Is Assisted Suicide a Human Right?

Is Assisted Suicide a Human Right?

 

The Kings County Medical Society in New York recently hosted a brunch with New York State legislators.  One of the guests was Richard Gottfried, chair of the New York State Assembly Health Committee, who is cosponsoring A2694, a bill legalizing [assisted suicide]. As a medical oncologist with 30 years’ experience treating seriously ill patients, I have concerns about it, and I expressed them to Gottfried.

Once legalized, assisted death would become an accepted treatment option. A physician who cares for dying patients would then be obligated to discuss it with all such patients. Even if it were not directly raised, all patients with terminal illness speaking with their physicians about options would know that assisted dying is on the table. This might create subtle pressure on those already burdened with serious illness…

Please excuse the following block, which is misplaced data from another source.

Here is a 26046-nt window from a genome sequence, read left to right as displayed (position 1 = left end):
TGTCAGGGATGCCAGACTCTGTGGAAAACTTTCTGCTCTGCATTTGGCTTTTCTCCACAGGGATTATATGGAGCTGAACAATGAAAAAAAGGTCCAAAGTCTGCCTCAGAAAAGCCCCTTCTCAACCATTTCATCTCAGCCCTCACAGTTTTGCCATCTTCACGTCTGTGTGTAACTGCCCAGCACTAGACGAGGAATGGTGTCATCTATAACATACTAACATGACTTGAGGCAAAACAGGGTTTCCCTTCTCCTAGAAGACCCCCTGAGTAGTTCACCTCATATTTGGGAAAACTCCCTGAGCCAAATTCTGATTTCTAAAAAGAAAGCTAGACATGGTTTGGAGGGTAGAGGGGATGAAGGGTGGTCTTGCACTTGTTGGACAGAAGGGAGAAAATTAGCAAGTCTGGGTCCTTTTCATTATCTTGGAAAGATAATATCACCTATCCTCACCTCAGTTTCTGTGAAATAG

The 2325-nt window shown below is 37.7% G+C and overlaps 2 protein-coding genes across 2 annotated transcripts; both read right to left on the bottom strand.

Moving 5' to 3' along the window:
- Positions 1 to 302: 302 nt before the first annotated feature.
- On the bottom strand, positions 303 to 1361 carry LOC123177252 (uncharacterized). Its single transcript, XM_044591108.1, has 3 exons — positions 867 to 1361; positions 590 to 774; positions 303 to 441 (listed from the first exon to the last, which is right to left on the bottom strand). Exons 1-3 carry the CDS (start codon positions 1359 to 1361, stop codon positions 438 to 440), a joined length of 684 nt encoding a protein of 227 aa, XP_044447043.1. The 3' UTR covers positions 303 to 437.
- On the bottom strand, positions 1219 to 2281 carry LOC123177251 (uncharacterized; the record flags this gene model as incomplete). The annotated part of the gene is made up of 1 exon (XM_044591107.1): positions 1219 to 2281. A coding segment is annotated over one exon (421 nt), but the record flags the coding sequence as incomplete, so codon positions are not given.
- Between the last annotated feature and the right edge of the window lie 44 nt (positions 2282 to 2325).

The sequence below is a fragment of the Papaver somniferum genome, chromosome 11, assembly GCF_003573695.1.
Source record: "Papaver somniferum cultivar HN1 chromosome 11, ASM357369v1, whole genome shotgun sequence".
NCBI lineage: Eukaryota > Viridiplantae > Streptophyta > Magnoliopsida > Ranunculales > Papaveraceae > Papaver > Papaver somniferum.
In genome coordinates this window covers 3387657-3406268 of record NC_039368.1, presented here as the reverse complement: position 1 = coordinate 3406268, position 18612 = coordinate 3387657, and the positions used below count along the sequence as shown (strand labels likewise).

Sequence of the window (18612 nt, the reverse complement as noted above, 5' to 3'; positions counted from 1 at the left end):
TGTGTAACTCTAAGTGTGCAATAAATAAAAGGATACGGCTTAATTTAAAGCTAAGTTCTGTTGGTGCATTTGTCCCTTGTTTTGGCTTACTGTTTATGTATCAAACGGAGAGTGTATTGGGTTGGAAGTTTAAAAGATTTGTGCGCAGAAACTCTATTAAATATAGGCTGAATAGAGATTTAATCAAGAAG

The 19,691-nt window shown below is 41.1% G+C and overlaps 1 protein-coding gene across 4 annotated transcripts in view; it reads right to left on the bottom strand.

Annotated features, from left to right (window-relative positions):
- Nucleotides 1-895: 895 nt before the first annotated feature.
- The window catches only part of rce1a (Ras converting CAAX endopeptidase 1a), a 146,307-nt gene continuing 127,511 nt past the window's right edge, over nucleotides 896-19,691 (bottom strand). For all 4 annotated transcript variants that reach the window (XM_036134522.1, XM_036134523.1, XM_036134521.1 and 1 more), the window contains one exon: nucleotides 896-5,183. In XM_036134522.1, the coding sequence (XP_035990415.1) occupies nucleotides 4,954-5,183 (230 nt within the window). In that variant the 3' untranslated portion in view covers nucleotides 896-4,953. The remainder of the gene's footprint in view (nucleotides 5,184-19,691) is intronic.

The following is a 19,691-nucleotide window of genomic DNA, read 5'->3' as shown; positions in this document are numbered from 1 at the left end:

I also take seriously the warning that some have raised that  there might be a connection between relaxed attitudes toward hastening death for the terminally ill and our nationwide epidemic of suicide and death from despair…

Those who avail themselves of this option, should it become legal in New York, can say that the doctor said it was OK. The doctor can say, I’m just doing what the patient wants, and a consulting doctor providing a required second opinion approved it. The consulting doctor can say, this isn’t my action—it’s up to the treating doctor and patient. A person is suddenly dead, and everyone involved can point to someone else.  Do we really want to start down this road? Developments in the Netherlands and Belgium, where the indications for medically assisted dying have gradually expanded, suggest that we ought to exercise extreme caution in eroding long-established safeguards.

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